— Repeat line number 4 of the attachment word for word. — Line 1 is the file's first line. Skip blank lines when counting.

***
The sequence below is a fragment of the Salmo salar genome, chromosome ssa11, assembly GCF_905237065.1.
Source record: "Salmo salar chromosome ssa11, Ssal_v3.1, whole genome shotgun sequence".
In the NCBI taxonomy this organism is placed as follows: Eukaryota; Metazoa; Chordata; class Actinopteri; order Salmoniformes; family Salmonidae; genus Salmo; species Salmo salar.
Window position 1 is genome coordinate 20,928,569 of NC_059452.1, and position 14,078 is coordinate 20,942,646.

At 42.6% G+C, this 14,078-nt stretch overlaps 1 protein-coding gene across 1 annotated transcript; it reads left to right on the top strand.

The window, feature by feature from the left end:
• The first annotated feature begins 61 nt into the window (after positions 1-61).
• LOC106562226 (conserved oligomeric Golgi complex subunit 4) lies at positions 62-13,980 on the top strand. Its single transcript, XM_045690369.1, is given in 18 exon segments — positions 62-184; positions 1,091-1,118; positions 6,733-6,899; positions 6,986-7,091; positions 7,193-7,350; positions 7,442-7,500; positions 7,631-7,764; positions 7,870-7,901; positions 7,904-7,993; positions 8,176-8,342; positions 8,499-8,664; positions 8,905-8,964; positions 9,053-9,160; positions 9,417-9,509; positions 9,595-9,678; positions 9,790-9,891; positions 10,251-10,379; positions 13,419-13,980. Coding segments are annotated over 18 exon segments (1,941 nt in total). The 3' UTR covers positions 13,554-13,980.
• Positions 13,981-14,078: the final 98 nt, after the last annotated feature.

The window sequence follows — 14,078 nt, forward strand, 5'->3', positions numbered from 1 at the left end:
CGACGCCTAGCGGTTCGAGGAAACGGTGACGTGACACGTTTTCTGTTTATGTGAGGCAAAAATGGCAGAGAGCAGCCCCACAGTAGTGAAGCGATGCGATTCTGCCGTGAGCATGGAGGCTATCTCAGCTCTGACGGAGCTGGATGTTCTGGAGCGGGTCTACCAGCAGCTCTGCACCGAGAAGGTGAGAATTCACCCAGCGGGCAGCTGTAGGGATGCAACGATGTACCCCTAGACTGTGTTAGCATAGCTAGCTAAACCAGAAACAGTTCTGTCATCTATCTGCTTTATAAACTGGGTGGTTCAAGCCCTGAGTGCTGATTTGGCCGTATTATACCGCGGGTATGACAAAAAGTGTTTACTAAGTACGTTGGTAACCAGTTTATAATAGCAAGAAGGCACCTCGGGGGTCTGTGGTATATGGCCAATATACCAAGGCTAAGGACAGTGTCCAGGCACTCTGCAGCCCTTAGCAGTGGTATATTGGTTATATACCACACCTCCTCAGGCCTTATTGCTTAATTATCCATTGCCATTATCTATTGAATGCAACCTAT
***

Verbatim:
Window position 1 is genome coordinate 20,928,569 of NC_059452.1, and position 14,078 is coordinate 20,942,646.